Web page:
Such startling propositions – the product of findings by archaeologists digging in Israel and its environs over the last 25 years – have gained wide acceptance among non-Orthodox rabbis. But there has been no attempt to disseminate these ideas or to discuss them with the laity – until now.

    The United Synagogue of Conservative Judaism, which represents the 1.5 million Conservative Jews in the United States, has just issued a new Torah and commentary, the first for Conservatives in more than 60 years. Called "Etz Hayim" ("Tree of Life" in Hebrew), it offers an interpretation that incorporates the latest findings from archaeology, philology, anthropology and the study of ancient cultures. To the editors who worked on the book, it represents one of the boldest efforts ever to introduce into the religious mainstream a view of the Bible as a human rather than divine doc-ument.

    The notion that the Bible is not literally true "is more or less settled and understood among most Conservative rabbis," observed David Wolpe, a rabbi at Sinai Temple in Los Angeles and a contributor to "Etz Hayim." But some congregants, he said, "may not like the stark airing of it." Last Passover, in a sermon to 2,200 congregants at his synagogue, Rabbi Wolpe frankly said that "virtually every modern archaeologist" agrees "that the way the Bible describes the Exodus is not the way that it happened, if it happened at all." The rabbi offered what he called a "LITANY OF DISILLUSION”' about the narrative, including contradictions, improbabilities, chronological lapses and the absence of corroborating evidence. In fact, he said, archaeologists digging in the Sinai have "found no trace of the tribes of Israel – not one shard of pottery."

    September 1, 2013 at 6:50 am |
    • Reality

      And to finish the topic:

      Again for the new members:

      Putting the kibosh on all religion in less than ten seconds: Priceless !!!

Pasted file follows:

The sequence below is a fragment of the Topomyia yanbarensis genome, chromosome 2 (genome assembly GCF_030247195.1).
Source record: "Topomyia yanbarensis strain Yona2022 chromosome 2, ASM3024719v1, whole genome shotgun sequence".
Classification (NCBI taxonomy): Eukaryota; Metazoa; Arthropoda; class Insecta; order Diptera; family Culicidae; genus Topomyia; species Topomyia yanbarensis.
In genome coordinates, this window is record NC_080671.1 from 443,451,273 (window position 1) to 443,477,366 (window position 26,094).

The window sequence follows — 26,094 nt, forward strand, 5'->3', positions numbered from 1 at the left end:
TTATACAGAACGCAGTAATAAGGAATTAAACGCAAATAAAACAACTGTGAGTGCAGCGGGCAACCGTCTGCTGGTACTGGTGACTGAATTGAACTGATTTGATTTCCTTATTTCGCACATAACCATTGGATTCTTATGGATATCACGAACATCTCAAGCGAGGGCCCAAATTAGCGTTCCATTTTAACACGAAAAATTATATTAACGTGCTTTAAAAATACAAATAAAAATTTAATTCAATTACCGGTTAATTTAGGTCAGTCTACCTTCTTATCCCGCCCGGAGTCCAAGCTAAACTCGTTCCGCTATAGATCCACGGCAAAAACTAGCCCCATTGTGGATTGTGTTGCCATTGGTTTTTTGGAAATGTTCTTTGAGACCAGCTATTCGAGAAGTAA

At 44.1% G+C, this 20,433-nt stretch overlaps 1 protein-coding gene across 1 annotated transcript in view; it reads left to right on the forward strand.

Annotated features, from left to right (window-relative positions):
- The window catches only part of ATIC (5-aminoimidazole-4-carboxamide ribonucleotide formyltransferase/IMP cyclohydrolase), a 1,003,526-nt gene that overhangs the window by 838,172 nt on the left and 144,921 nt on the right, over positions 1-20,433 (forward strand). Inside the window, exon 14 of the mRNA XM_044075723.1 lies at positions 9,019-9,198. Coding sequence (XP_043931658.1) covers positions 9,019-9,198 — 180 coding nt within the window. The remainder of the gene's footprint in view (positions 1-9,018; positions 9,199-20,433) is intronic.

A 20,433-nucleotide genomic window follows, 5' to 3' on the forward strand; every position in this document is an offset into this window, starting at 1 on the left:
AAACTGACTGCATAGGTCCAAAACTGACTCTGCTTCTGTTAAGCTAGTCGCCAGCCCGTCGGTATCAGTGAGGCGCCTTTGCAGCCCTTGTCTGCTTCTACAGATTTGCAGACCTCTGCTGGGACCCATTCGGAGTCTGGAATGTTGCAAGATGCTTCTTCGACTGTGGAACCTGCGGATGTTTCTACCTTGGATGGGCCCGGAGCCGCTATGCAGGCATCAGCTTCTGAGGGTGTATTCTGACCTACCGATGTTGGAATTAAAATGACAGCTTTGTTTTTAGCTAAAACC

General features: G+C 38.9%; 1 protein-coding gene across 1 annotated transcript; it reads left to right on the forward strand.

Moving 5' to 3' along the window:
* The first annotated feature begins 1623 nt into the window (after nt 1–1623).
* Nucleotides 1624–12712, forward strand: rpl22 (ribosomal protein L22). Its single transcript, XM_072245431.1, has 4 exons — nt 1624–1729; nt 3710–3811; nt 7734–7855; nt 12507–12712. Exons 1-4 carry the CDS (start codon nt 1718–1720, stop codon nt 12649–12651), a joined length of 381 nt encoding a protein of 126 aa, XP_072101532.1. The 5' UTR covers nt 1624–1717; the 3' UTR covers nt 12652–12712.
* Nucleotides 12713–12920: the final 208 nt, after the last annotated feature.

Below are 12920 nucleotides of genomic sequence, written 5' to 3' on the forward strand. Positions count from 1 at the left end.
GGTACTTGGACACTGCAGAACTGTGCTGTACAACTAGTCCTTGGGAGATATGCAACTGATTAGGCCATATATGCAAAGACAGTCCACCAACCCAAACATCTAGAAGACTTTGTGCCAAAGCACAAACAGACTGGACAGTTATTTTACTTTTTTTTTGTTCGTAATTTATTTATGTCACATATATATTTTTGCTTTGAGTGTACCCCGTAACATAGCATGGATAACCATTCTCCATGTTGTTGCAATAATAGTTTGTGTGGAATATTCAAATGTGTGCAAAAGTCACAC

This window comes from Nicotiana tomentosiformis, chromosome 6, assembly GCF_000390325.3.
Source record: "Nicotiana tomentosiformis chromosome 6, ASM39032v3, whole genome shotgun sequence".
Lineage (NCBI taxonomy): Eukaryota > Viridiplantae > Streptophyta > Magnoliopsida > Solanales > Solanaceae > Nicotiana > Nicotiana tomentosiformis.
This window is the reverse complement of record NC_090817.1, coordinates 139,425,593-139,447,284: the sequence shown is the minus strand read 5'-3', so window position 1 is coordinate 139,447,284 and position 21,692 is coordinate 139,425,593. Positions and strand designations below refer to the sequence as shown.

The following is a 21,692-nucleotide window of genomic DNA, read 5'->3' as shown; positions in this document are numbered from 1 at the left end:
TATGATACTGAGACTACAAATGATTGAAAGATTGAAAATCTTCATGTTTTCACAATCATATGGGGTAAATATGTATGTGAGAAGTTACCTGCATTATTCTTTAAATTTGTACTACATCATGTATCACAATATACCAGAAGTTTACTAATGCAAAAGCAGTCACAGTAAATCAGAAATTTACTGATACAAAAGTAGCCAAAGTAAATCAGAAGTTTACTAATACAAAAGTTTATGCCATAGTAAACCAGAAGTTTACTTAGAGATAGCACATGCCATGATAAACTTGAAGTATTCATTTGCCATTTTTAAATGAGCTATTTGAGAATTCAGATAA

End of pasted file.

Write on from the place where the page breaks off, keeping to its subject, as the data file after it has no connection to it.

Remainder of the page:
• As far as one knows or can tell, there was no Abraham i.e. the foundations of Judaism, Christianity and Islam are non-existent.

      • As far as one knows or can tell, there was no Moses i.e. the pillars of Judaism, Christianity and Islam have no strength of purpose.

      • There was no Gabriel i.e. Islam fails as a religion. Christianity partially fails.

      • There was no Easter i.e. Christianity completely fails as a religion.

      • There was no Moroni i.e. Mormonism is nothing more than a business cult.

      • Sacred/revered cows, monkey gods, castes, reincarnations and therefore Hinduism fails as a religion.

      • Fat Buddhas here, skinny Buddhas there, reincarnated/reborn Buddhas everywhere makes for a no on Buddhism.

      Added details available upon written request.

      September 1, 2013 at 6:54 am |
  10. Bernard Webb

    This is like asking "Are all of Santa's elves the same height?". The question itself contains an absurd assumption and is thus ill-formed.

    September 1, 2013 at 6:50 am |
  11. Navin Jay

    Christians God is money. Plain and simple

    September 1, 2013 at 6:47 am |
  12. RealWorld

    people believing in "God" can be a great thing....do they think they know what is going on? yes. Do they actually know anything about our universe and higher beings.....nope.

    September 1, 2013 at 6:39 am |
    • Colin

      Those that follow God know what God has given them. All Truth and Wisdom come from God. What has been taught about the universe and higher beings God has gifted to men.

      September 1, 2013 at 6:45 am |
    • Attack of the 50 Foot Magical Underwear

      @ real world: I recall a group of religious fellow – oh, 19 or 20 of them – who believed in god, and did something they thought was very good, and some other people who believed in that god thought they did something good, but then there was a group of people who ALSO believed in god who thought that what the first group of god-believers did wasn't so good. These conflicting belief systems kind of bumped against each other on September 11, 2001.

      September 1, 2013 at 6:51 am |
  13. Colin

    allah is not the God of Abraham, Issac and Jacob,allah is not the God of Christ,allah as a god is an idol, allah is an abomination.